The Herald philosophizing.
The philosophizing of the New York Herald
on the valuable effects of war upon the Northern
character is edifying and suggestive.
It says that before the war ‘"Mammon seemed to be our God and money the ultima thule
of human effort, the summum bonum
of existence.-- What influence could be more pernicious than this?"’ And what more striking illustration of it than the New York Herald
Its editor would despise himself if he could believe that any other earthly consideration could divide the empire of his mind with money.
He has sold himself to any and every party that would accept his services, and scraped the sewers and gutters of the vilest social depravity to pick up something that he could convert into gold.
He has even converted his own hide into a e of personal profit, and provoked men into caning and cowhiding him that he might add to his pile in a heavy verdict for damages.
On one occasion, when it was alleged by a contemporary that Bennett
would be willing to be whipped every day in the week, so he could make something in a suit for assault and battery, Bennett
replied: ‘"Yes, and every hour of the day."’ We should rather think that ‘"Mammon,"’ not only ‘"seemed to be,"’ but was, in fact, ‘"the God,"’ and the only God of such as he. It is absurd, however, to pretend that the worship of that God has been interrupted by the war. On the contrary, he himself charges the Union Defence Committees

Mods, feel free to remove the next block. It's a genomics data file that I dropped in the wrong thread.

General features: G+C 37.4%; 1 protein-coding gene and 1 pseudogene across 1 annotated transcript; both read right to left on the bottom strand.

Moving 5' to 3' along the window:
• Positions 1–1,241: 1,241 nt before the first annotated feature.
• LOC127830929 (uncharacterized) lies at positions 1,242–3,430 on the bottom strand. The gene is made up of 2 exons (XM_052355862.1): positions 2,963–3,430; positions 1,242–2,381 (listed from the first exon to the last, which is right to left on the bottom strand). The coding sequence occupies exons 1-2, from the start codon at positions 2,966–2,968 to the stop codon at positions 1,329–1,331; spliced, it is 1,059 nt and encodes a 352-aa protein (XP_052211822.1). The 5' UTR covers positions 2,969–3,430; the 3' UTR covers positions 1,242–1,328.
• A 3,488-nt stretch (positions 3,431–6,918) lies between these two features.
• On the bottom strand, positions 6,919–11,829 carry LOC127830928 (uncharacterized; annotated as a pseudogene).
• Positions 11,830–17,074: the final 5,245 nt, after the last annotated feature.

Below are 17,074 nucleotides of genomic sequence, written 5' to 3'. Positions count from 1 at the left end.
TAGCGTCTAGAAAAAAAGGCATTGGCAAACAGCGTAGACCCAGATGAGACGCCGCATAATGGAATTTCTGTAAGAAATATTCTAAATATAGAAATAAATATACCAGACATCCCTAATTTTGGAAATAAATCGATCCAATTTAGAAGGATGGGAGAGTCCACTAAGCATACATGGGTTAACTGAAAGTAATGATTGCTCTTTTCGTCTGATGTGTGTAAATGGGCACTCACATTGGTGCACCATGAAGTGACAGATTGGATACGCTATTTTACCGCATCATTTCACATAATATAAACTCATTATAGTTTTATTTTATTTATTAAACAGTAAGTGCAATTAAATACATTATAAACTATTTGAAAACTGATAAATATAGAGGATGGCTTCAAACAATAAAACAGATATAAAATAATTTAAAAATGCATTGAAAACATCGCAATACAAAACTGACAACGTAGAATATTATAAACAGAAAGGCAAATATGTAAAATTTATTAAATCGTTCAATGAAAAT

of New York, made up of its principal merchants, with permitting the vast sums placed in their hands to disappear in a most mysterious manner, and giving no account of their expenditures.
He says: ‘‘"The Union Defence Committee have been entrusted with the distribution of a large amount of money, and the public have for a long time been calling for a full statement of the disposition made of it; but, for some cause or other, it is just as hard work to obtain a bill of items from these moneyed men as it was to obtain a report in detail from the Japanese Committee
of the Common Council.
We trust that the aristocratic gentlemen of the Union Defence Committee have not taken Barker
and his associates for their models."’ This does not look as if Mammon were despised, and ‘"courage, bravery, self-sacrifice and patriotism"’ substituted in his place.
, moreover, exclaims: ‘"The war will make us a military people!
We are burning with martial ardor!"’ The only ‘"martial ardor"’ the Herald
has ever burned with, was the inflammation of its epidermis under the martial ardor of Brig.Gen. Webb
, Hiram Fuller
& Co. The venerable sinner will be burning with something hotter than ‘"martial ardor"’ before long, if justice has its duces.’